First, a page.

Second in the Derby and fourth in the Peter Pan, Stephan’s Odyssey was in Stephens’ Belmont plans all along, and when the weather forecast called for rain Belmont weekend, that cemented his decision to run Creme Fraiche as well. Two of Creme Fraiche’s best races -- his maiden win and the Derby Trial -- had been on off tracks.
“If it came up mud, I gave Creme Fraiche a big chance,” Stephens said much later. “Other than my two, I didn’t think it was much of a field. I thought we had a good shot to be 1-2.”
Maple had been bounced off Stephan’s Odyssey early in the year, when a fuming De Kwiatkowski penalized him for not claiming foul after a third-place finish in a roughly run Flamingo. Laffit Pincay got the Belmont assignment on De Kwiatkowski’s colt, and Maple could almost see what was coming. Pincay, a California jockey who rode only sparingly for Stephens over the years, had won Woody’s first three Belmonts -- with Conquistador Cielo, Caveat and Swale -- after Maple had either opted for other horses in the barn or had been injured.
But this Belmont day, Maple’s ship would finally come in. Chief’s Crown, who had been favored in all of the Triple Crown races without winning any, ran third. Tank’s Prospect, the Preakness winner, went lame in the Belmont and was retired. The track was muddy, Creme Fraiche got the better trip and he beat his stablemate by half a length. From the box seats, De Kwiatkowski, standing next to Stephens, started yelling as the horses neared the wire. He thought Stephan’s Odyssey had won.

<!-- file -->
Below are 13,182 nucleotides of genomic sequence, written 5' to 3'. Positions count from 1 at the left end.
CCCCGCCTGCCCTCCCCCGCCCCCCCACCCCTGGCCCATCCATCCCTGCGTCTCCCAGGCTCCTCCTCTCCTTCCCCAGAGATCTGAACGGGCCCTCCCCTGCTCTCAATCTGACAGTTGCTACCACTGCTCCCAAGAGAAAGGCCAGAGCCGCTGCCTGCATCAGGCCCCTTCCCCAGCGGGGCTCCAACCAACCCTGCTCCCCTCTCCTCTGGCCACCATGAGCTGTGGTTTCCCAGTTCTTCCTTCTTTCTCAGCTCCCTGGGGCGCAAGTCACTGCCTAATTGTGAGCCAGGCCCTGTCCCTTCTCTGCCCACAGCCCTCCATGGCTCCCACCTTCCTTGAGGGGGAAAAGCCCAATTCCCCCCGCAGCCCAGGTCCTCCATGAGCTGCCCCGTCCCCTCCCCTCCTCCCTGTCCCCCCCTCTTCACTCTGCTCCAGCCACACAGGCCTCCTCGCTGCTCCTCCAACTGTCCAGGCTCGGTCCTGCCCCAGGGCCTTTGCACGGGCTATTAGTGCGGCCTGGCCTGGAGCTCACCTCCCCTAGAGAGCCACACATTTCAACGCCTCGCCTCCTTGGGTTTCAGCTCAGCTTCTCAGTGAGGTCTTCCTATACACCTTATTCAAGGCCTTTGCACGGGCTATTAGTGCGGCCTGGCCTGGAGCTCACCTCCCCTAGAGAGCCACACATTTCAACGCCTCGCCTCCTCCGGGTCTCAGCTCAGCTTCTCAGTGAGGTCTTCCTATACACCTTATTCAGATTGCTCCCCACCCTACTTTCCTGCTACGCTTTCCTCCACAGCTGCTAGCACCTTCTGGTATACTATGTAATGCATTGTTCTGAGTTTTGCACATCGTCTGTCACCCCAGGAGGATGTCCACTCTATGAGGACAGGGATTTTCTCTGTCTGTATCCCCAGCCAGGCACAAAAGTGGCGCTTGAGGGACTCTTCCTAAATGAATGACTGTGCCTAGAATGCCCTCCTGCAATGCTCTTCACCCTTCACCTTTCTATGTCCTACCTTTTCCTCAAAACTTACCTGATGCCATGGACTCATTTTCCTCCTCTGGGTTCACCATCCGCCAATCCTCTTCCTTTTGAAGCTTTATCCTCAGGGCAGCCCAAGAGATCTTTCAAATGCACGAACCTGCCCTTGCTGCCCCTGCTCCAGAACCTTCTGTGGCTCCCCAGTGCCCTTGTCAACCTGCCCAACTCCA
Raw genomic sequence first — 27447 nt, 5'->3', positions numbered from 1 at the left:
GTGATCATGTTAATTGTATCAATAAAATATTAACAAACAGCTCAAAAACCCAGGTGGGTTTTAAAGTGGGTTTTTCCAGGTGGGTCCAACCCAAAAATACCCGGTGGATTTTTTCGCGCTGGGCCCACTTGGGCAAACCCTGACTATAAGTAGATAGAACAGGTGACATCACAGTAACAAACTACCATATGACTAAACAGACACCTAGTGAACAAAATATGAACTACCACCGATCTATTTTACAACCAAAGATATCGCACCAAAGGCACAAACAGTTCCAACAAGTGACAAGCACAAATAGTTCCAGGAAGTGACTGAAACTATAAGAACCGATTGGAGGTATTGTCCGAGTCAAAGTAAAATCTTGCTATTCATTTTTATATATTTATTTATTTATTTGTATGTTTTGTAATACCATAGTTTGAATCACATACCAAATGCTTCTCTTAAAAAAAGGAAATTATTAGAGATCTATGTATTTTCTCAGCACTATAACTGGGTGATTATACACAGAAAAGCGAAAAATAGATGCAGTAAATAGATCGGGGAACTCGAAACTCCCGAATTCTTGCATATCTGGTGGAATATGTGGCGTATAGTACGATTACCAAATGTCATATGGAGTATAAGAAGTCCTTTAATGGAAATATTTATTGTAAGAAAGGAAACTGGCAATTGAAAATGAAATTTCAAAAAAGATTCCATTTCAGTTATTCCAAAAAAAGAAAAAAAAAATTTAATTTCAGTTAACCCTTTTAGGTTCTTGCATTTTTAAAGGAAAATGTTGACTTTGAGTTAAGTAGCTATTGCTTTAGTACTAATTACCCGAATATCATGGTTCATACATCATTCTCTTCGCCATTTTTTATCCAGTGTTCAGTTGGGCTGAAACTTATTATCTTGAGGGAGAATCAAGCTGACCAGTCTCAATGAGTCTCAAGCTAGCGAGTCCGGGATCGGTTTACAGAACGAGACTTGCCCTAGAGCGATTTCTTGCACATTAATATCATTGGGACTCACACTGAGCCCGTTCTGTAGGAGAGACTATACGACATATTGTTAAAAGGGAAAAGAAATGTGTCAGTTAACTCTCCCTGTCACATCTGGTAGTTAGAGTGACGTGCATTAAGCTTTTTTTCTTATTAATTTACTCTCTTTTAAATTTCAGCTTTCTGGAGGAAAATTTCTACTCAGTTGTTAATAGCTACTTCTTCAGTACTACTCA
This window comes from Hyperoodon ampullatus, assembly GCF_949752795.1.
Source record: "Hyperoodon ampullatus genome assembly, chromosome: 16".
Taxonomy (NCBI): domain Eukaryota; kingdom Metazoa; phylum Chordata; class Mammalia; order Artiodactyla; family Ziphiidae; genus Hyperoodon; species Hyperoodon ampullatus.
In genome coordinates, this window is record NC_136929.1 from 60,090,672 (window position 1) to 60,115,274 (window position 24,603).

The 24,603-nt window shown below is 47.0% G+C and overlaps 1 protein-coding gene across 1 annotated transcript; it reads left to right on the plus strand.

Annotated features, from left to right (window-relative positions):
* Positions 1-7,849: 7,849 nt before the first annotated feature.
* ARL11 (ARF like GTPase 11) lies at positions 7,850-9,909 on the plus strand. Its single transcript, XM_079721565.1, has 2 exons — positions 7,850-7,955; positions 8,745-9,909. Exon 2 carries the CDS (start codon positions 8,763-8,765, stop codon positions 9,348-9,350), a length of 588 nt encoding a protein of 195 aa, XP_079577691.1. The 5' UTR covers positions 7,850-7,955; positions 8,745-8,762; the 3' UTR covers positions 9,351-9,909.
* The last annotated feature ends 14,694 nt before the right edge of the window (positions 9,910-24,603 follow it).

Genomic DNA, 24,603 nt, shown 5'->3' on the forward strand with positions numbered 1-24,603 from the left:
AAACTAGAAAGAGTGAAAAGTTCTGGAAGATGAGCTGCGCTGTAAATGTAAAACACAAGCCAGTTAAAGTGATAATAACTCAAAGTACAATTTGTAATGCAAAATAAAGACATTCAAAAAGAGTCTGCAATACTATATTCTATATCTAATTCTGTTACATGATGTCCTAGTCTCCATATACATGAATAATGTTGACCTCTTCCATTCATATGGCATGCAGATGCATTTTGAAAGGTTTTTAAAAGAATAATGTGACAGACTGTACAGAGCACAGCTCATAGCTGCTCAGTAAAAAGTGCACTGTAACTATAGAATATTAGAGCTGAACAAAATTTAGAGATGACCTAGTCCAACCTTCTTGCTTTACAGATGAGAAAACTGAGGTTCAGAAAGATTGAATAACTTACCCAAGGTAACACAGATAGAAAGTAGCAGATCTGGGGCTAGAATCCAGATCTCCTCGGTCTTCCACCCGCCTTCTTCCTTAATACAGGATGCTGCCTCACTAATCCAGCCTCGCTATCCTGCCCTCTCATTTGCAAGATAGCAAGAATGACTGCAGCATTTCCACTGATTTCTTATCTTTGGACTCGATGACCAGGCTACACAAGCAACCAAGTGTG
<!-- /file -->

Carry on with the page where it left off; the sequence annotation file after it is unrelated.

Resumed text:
“Sorry, Henryk,” said Stephens, who had a better view. “You better go over and congratulate Mrs. Moran.”
Maple threw his whip skyward as he crossed the finish line.
“Wouldn’t you know it was the gelding that won it,” said Stephens, who received breeding rights to most of his stakes winners. “But I was happy that Eddie finally got his Belmont.”
Had he not been gelded, Creme Fraiche probably would have been rushed off to stud in 1986. Instead he hung around and padded his earnings. He won the Jockey Club Gold Cup in successive years, beating Danzig Connection, Stephens’ fifth Belmont winner, in 1986. He also won the Donn Handicap and the Meadowlands Cup. But then he regressed. In 1989, after going winless in five starts, Creme Fraiche’s 64-race, 17-win career ended. He had also run second 12 times and been third 13 times.
“He was sound, but he had slipped below the grade of racing that he had become accustomed,” Moran said.
At 21, Creme Fraiche is in good health and exercises in a large paddock with a few of Moran’s retired steeplechase horses at Brushwood.
“He hasn’t had a saddle on him since the day we retired him,” Moran said.
In 2000, just outside Liverpool, England, Moran’s jumper, Papillon, won the 4 1/2-mile Grand National, the Belmont of British steeplechasing.
“The Belmont and the Grand National were my most exciting days in racing,” Moran said, “but it would be difficult to compare the two. The two races are so different. It would be like trying to compare baseball with tennis.”
All-Time Gelding Money List
1. John Henry ... $6,597,947
2. Best Pal ... $5,668,245
3. Jim And Tonic ... $4,975,807
4. Creme Fraiche ... $4,024,727
5. Caller One ... $3,184,500
6. General Challenge ... $2,876,018
7. Rough Habit ...$2,861,579
8. Budroyale ... $2,840,810
9. Buck’s Boy ... $2,750,148
10. With Anticipation ... $2,654,563
11. Dramatic Gold ... $2,567,630
12. Sir Bear ... $2,538,422
13. Quiet Resolve ... $2,346,768
14. Kona Gold ... $2,289,384
15. Affirmed Success ... $2,285,315
16. Sarafan ... $2,252,412
17. Val’s Prince ... $2,118,785
18. Itsallgreektome ... $1,994,618
19. Kelso ... $1,977,896
20. Ladies Din ... $1,966,754
21. Guided Tour ... $1,964,253
22. Little Bold John ... $1,956,406
23. Forego ... $1,938,957
24. Da Hoss ... $1,931,558
25. Funny Cide ... $1,889,385